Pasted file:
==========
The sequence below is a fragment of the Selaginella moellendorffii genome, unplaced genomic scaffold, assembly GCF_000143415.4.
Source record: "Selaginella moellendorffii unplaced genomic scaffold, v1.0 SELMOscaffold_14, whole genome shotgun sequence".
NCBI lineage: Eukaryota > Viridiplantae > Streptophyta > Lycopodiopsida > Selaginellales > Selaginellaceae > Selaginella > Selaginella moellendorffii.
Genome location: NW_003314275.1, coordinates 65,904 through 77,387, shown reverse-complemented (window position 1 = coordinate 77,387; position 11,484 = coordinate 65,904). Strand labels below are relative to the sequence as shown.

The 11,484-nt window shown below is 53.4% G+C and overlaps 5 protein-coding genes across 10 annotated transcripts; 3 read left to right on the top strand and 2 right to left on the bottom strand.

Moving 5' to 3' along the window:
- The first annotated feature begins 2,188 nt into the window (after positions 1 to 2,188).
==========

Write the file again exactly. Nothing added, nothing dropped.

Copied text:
The sequence below is a fragment of the Selaginella moellendorffii genome, unplaced genomic scaffold, assembly GCF_000143415.4.
Source record: "Selaginella moellendorffii unplaced genomic scaffold, v1.0 SELMOscaffold_14, whole genome shotgun sequence".
NCBI lineage: Eukaryota > Viridiplantae > Streptophyta > Lycopodiopsida > Selaginellales > Selaginellaceae > Selaginella > Selaginella moellendorffii.
Genome location: NW_003314275.1, coordinates 65,904 through 77,387, shown reverse-complemented (window position 1 = coordinate 77,387; position 11,484 = coordinate 65,904). Strand labels below are relative to the sequence as shown.

The 11,484-nt window shown below is 53.4% G+C and overlaps 5 protein-coding genes across 10 annotated transcripts; 3 read left to right on the top strand and 2 right to left on the bottom strand.

Moving 5' to 3' along the window:
- The first annotated feature begins 2,188 nt into the window (after positions 1 to 2,188).